The emission targets that have been suggested by the Biden Administration and will likely be ratified at the COP26 meeting later this year, while likely unrealistic, are a significant boost to the EV industry, and once again the issue of battery capacity and availability is grabbing the headlines. As we have suggested in prior research, Lithium is only one of a few raw materials that signal problems for the auto industry as producers try to introduce mass-market EVs, as opposed to what has until now been largely a luxury option. Metal prices are increasing, composite and other polymer prices are increasing and lithium pricing is increasing. Interestingly, Lithium is most likely the one area where we can see corrective supply action, as the lithium suppliers have high valuations and should have little trouble raising capital for new projects. While the current pricing dynamic is good for Albermarle and other producers, and it may last a while, we will inevitably see fresh capital thrown at new lithium opportunities and lithium recycling, which will eventually provide a correcting mechanism. We have always been of the view that the barriers to entry in lithium are much lower than the legacy producers would suggest, and we expect supply-driven price volatility in lithium, even if there is a rising trend for several years. We would be more concerned about other critical metal pricing, where new projects look harder to fund.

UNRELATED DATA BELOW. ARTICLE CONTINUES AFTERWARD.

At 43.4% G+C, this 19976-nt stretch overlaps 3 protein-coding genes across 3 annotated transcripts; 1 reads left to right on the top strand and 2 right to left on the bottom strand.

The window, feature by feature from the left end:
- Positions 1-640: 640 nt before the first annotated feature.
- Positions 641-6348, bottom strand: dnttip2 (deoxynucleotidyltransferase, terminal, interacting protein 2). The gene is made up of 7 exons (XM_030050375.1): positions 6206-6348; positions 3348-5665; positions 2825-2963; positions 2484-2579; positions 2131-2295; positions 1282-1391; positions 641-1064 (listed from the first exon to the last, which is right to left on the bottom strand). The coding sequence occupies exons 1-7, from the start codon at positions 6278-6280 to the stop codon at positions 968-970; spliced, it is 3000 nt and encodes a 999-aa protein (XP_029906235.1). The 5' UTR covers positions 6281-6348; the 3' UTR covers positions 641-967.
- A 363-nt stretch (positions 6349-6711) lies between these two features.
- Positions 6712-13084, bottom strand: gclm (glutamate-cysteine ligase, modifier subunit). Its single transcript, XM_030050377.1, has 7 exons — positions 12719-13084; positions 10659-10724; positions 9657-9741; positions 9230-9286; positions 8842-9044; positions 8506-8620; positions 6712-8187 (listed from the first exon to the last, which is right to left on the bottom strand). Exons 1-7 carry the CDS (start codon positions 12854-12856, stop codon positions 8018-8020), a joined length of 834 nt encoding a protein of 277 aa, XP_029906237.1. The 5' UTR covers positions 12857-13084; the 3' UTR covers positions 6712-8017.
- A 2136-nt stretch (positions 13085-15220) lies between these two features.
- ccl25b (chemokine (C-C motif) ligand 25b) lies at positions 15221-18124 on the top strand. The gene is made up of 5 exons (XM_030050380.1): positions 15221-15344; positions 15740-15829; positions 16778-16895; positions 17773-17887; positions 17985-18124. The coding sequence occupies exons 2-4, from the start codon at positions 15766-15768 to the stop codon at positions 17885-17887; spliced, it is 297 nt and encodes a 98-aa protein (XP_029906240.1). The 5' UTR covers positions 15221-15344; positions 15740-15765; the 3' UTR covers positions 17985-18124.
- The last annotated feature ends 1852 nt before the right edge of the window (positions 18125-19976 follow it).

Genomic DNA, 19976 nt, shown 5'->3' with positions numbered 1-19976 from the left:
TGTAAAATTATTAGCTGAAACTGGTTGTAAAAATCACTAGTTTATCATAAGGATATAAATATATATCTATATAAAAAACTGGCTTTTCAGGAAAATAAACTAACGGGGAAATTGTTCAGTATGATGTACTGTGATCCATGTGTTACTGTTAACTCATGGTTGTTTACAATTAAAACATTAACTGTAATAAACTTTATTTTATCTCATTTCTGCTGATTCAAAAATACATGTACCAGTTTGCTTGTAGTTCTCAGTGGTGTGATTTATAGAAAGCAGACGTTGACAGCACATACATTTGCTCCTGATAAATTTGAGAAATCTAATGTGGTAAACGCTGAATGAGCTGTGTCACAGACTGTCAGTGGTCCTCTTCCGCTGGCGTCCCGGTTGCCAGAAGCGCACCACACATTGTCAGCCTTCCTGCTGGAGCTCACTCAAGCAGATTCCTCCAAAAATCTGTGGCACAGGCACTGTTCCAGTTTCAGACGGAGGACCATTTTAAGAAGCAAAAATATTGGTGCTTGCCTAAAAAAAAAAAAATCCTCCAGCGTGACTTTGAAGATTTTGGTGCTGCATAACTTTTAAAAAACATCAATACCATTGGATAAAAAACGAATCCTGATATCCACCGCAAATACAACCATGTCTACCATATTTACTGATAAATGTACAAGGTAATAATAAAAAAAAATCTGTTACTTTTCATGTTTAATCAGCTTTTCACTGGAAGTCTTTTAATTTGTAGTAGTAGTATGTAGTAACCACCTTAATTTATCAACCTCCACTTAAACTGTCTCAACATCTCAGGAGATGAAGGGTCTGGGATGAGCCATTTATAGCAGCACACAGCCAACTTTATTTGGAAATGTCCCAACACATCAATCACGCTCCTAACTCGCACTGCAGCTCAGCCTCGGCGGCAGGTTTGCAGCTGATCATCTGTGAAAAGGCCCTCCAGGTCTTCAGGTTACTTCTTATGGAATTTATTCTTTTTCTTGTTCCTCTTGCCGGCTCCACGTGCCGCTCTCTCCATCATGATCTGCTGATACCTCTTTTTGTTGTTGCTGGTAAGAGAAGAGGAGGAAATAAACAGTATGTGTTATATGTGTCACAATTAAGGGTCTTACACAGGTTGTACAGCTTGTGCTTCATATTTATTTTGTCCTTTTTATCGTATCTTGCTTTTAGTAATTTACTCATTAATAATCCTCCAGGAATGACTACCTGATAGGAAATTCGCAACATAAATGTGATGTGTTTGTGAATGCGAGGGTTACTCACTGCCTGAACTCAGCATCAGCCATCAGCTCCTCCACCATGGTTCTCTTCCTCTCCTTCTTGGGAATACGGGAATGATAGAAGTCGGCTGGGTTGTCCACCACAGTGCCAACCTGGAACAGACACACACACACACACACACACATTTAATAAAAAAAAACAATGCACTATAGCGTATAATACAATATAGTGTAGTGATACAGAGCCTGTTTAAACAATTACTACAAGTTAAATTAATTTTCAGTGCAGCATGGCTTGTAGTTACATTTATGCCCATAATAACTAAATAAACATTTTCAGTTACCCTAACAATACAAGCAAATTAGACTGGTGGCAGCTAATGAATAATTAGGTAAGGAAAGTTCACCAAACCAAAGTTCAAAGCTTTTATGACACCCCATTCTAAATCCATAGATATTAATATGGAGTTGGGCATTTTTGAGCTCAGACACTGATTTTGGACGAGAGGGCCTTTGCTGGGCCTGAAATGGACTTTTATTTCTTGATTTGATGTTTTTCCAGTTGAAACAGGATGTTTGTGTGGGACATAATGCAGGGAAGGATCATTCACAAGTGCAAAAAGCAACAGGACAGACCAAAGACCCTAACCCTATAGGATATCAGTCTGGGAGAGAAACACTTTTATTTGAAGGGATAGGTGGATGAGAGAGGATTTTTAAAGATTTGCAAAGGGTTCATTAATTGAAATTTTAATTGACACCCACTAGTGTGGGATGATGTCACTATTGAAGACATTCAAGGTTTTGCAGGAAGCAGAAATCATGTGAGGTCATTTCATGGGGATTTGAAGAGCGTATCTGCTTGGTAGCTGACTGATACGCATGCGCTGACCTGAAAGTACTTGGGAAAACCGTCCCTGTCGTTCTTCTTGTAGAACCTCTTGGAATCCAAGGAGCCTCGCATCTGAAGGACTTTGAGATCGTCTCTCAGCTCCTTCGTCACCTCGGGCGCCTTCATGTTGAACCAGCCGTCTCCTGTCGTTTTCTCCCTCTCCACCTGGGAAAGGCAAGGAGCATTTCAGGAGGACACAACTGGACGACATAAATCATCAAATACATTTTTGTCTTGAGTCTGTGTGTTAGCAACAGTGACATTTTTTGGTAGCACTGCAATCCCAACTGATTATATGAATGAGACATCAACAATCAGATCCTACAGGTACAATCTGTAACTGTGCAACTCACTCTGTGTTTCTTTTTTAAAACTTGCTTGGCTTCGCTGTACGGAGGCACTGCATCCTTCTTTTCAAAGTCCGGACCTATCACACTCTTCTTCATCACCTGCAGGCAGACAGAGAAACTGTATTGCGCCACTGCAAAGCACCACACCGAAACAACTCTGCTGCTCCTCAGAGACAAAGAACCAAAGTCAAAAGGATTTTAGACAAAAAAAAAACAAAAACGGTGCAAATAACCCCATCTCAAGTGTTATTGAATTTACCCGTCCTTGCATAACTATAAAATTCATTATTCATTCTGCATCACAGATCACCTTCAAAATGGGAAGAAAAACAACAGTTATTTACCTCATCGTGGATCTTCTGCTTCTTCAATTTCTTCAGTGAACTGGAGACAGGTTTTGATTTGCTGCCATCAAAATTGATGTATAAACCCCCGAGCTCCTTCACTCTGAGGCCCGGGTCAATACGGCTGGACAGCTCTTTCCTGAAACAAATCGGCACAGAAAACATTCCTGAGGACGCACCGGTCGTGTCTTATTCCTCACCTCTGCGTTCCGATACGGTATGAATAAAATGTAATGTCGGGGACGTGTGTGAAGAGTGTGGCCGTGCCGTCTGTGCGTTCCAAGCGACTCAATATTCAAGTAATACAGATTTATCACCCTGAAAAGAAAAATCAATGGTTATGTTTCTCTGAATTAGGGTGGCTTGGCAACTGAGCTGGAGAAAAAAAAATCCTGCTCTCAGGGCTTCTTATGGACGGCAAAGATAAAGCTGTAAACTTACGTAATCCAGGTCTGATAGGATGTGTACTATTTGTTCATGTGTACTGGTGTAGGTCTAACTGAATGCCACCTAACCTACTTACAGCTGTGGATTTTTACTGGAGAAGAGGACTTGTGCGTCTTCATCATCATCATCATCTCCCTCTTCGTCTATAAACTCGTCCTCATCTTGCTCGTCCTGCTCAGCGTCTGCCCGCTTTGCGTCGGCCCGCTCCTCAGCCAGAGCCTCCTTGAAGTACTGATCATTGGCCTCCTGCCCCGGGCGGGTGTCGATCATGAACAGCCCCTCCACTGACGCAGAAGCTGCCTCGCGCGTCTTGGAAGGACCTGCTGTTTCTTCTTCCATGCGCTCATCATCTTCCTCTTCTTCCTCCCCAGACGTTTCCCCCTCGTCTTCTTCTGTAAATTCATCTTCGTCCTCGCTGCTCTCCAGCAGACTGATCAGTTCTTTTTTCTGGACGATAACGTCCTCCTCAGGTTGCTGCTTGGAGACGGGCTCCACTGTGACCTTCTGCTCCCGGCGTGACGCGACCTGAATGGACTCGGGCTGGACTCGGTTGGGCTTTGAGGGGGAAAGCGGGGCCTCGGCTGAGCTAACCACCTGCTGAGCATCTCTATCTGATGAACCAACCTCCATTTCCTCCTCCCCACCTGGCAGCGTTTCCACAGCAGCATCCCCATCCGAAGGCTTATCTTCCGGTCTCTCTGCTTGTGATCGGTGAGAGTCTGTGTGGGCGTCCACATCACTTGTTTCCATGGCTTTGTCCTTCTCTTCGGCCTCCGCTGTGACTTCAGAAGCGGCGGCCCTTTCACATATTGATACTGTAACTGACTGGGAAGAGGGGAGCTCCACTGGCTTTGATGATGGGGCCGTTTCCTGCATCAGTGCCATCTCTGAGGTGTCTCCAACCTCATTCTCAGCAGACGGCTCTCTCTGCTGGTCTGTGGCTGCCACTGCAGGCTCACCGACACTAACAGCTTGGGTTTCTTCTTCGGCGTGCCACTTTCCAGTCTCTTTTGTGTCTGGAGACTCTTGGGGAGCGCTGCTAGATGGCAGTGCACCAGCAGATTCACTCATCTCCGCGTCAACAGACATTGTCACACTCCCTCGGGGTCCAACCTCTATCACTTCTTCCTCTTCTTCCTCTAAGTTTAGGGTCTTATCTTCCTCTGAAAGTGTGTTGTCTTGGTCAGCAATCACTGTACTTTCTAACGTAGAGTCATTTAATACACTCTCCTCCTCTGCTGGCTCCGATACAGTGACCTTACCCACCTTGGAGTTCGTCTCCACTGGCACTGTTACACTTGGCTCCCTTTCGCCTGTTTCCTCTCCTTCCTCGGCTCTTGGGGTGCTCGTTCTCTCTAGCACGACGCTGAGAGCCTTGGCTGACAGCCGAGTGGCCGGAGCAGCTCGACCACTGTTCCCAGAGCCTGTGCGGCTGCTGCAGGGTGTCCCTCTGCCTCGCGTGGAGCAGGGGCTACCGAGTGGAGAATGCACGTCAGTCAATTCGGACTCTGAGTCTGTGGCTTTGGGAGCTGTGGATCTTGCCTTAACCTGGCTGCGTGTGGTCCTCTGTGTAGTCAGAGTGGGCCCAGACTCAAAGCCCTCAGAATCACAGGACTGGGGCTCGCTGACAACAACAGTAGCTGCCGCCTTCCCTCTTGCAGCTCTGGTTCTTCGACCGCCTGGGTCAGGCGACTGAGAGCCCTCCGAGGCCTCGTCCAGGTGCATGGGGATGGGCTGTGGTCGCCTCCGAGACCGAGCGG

- Albemarle reports 1Q21 results. The company highlights little impact from auto production issues due to the chip shortage on the earnings call, with management noting it could be due to its placement in the supply chain. Albemarle inventories are low, and markets are expected to remain tight generally.